"I have bought all the Da Vinci Code books and I feel this book is by far the best one out there. Reinventing Jesus transcends The Da Vinci Code stuff and is more a book on the origin of the New Testament for the most part. It is definitely a book for the average person to learn about how oral tradition and a memorizing culture was behind how things were written back then, all about textual criticism and why we can have confidence in the New Testament today. How books were selected etc. I can say there that it is one of the best books I have ever read that goes into the apologetics of the Bible and I hope that the Da Vinci Code tie in, doesn't give a short shelf life to this book, as it really is a book that is like taking a class on the origin and trustworthiness of the Bible, not The Da Vinci Code." (Dan Kimball Vintage_Faith.com 2006-07-01)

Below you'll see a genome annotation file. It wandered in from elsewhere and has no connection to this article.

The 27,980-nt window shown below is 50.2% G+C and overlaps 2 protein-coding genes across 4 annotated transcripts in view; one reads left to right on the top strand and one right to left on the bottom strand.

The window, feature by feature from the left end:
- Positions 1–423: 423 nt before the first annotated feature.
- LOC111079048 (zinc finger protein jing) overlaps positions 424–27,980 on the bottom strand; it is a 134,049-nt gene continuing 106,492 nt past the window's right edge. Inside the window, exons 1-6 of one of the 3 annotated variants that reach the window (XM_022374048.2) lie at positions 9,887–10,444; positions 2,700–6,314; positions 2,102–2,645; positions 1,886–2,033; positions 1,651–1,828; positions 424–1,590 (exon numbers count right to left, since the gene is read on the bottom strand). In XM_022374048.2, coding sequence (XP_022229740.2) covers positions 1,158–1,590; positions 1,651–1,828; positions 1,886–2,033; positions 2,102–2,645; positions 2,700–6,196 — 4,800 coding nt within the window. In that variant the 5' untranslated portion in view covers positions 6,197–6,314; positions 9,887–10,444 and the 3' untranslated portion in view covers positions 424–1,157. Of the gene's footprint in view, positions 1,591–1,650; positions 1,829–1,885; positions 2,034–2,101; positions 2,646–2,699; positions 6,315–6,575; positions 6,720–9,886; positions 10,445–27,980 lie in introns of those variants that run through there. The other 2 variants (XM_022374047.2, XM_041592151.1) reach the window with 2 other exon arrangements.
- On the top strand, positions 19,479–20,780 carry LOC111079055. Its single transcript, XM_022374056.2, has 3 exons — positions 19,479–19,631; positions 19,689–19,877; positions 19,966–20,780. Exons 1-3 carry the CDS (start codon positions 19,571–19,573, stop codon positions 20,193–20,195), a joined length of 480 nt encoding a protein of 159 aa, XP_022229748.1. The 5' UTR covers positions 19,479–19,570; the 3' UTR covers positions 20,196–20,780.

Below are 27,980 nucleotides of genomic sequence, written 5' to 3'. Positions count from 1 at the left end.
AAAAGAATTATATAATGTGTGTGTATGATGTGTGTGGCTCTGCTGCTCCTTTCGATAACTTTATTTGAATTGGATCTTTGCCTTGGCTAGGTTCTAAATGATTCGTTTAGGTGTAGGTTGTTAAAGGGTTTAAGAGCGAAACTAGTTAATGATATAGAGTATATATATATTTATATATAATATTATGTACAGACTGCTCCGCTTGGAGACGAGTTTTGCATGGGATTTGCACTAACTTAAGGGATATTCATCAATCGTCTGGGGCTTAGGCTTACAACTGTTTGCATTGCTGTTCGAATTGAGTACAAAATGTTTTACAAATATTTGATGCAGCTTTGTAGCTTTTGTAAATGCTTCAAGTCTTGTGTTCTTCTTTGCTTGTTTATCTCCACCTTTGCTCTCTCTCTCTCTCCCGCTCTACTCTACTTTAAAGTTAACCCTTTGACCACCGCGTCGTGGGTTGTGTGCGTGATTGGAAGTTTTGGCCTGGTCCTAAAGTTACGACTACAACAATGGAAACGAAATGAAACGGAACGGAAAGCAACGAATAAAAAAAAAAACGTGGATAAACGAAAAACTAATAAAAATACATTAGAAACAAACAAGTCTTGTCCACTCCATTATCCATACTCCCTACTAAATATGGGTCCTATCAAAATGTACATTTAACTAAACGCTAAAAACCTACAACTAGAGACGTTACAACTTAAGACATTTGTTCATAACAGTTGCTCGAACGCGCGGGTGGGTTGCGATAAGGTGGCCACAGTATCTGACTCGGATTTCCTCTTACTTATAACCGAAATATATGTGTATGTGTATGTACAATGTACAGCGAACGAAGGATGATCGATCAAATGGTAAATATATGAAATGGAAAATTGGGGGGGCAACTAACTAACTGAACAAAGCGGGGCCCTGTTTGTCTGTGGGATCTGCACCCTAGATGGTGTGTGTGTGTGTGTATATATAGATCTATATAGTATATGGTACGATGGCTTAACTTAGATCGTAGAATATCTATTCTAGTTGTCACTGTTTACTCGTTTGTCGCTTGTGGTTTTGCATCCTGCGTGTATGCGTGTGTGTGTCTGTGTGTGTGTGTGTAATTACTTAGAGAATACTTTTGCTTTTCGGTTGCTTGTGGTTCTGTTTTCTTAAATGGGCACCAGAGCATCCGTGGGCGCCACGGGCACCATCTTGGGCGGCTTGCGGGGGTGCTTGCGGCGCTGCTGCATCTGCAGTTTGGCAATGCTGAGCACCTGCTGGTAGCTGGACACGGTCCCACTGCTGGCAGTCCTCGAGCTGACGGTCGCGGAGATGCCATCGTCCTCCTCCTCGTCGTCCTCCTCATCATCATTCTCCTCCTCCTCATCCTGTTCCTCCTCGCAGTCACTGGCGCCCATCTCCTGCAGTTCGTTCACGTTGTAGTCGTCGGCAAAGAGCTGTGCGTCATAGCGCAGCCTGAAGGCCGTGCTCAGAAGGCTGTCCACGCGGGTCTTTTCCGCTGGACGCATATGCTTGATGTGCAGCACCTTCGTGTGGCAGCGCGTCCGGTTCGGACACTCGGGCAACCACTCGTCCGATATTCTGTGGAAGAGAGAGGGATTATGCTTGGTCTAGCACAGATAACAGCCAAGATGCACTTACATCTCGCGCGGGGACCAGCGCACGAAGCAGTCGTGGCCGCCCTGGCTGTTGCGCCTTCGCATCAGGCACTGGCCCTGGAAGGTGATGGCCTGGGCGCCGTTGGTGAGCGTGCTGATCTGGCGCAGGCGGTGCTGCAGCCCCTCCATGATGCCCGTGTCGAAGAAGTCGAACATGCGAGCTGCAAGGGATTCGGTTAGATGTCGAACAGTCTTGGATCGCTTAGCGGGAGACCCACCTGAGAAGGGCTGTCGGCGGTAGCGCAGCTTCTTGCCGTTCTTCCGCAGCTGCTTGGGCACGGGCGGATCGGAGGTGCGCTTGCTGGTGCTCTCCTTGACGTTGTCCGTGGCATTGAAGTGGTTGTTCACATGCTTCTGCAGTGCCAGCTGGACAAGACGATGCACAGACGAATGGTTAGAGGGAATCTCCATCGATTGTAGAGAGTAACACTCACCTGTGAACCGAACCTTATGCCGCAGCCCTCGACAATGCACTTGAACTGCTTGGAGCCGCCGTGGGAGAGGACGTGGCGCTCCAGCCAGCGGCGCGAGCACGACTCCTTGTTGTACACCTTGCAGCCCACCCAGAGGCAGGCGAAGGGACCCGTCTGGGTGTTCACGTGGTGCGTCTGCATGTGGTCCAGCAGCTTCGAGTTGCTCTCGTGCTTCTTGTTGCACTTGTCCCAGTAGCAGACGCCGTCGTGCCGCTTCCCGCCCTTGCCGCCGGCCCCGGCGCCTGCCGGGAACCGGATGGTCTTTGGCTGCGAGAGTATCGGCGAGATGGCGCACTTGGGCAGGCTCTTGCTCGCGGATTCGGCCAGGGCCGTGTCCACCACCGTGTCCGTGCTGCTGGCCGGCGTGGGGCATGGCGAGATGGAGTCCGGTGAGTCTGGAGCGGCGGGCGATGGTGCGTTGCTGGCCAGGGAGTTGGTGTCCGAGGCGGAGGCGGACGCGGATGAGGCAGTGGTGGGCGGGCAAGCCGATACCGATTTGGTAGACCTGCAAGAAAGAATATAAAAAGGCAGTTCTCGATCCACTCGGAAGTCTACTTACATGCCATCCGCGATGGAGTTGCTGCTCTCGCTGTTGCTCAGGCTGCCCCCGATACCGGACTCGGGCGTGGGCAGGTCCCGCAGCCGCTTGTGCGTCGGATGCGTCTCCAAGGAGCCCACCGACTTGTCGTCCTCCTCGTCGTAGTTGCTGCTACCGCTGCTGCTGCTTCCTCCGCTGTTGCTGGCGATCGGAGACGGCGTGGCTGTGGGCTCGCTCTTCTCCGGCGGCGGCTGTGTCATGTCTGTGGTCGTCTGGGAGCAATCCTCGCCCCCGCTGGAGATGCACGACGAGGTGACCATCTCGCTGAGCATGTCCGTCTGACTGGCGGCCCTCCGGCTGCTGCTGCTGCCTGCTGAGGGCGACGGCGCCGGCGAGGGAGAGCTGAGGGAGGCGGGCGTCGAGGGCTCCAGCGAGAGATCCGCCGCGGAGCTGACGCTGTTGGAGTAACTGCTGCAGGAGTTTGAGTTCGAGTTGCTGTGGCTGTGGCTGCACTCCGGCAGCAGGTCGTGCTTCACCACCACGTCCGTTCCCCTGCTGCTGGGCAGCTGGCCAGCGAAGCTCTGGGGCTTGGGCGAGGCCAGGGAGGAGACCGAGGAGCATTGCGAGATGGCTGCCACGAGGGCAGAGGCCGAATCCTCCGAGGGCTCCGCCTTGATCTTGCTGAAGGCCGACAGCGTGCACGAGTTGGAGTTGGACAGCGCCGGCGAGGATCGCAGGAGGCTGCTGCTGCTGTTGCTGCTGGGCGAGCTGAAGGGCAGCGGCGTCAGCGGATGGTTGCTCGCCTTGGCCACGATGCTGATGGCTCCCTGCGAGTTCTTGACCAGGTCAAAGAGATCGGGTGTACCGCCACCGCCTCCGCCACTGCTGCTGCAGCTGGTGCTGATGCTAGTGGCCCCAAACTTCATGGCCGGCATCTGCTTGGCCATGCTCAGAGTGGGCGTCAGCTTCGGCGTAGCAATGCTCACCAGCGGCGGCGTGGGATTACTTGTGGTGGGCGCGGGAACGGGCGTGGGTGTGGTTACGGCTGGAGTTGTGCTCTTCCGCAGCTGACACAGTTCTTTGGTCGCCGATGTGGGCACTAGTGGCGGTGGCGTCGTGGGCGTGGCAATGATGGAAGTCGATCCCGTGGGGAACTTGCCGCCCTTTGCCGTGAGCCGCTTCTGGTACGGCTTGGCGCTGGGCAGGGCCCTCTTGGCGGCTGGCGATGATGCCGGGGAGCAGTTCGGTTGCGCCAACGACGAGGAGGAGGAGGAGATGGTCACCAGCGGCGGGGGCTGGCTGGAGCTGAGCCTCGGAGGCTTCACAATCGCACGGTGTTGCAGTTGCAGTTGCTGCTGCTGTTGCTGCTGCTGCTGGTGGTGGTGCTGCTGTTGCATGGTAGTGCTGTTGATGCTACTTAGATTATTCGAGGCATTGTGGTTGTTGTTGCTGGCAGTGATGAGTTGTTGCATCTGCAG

"An excellent book. A readable book. A perennial book with unfortunately, a seasonal title. It deserves to be bought and read and stored and studied ó with or without its current connection to DaVinci Code and The Jesus Seminar. The book is an easy reading account of why and how we have the New Testament." (Doug Pagitt tallskinnykiwi.typepad.com 2006-07-01)